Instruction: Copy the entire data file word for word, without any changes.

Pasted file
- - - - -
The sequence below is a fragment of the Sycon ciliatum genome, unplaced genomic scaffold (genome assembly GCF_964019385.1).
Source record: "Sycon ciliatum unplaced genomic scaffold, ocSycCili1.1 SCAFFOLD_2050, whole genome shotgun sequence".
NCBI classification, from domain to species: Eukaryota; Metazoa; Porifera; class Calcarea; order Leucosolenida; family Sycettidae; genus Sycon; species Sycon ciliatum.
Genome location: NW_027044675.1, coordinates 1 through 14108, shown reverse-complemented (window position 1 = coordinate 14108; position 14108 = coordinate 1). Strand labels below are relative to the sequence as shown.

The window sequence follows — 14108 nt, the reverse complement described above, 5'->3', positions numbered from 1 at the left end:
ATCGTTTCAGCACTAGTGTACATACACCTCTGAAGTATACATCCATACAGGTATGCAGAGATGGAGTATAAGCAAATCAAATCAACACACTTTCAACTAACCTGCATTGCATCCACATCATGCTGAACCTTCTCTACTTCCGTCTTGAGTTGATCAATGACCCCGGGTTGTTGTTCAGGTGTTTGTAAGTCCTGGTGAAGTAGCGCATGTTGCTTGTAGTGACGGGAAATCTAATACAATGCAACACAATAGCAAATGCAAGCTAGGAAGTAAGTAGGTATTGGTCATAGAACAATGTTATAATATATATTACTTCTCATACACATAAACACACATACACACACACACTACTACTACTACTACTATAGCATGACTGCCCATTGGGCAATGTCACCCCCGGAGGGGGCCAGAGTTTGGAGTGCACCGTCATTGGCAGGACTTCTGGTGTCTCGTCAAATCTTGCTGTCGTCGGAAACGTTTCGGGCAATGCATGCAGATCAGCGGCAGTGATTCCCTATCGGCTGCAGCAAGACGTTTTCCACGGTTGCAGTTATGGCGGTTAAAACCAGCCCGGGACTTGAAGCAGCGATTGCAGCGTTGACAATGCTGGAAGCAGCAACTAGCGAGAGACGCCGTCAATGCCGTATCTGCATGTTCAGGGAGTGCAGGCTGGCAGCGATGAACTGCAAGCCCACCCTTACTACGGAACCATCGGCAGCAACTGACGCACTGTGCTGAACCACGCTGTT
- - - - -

The sequence below is a fragment of the Sycon ciliatum genome, unplaced genomic scaffold (genome assembly GCF_964019385.1).
Source record: "Sycon ciliatum unplaced genomic scaffold, ocSycCili1.1 SCAFFOLD_2050, whole genome shotgun sequence".
NCBI classification, from domain to species: Eukaryota; Metazoa; Porifera; class Calcarea; order Leucosolenida; family Sycettidae; genus Sycon; species Sycon ciliatum.
Genome location: NW_027044675.1, coordinates 1 through 14108, shown reverse-complemented (window position 1 = coordinate 14108; position 14108 = coordinate 1). Strand labels below are relative to the sequence as shown.

The window sequence follows — 14108 nt, the reverse complement described above, 5'->3', positions numbered from 1 at the left end:
ATCGTTTCAGCACTAGTGTACATACACCTCTGAAGTATACATCCATACAGGTATGCAGAGATGGAGTATAAGCAAATCAAATCAACACACTTTCAACTAACCTGCATTGCATCCACATCATGCTGAACCTTCTCTACTTCCGTCTTGAGTTGATCAATGACCCCGGGTTGTTGTTCAGGTGTTTGTAAGTCCTGGTGAAGTAGCGCATGTTGCTTGTAGTGACGGGAAATCTAATACAATGCAACACAATAGCAAATGCAAGCTAGGAAGTAAGTAGGTATTGGTCATAGAACAATGTTATAATATATATTACTTCTCATACACATAAACACACATACACACACACACTACTACTACTACTACTATAGCATGACTGCCCATTGGGCAATGTCACCCCCGGAGGGGGCCAGAGTTTGGAGTGCACCGTCATTGGCAGGACTTCTGGTGTCTCGTCAAATCTTGCTGTCGTCGGAAACGTTTCGGGCAATGCATGCAGATCAGCGGCAGTGATTCCCTATCGGCTGCAGCAAGACGTTTTCCACGGTTGCAGTTATGGCGGTTAAAACCAGCCCGGGACTTGAAGCAGCGATTGCAGCGTTGACAATGCTGGAAGCAGCAACTAGCGAGAGACGCCGTCAATGCCGTATCTGCATGTTCAGGGAGTGCAGGCTGGCAGCGATGAACTGCAAGCCCACCCTTACTACGGAACCATCGGCAGCAACTGACGCACTGTGCTGAACCACGCTGTT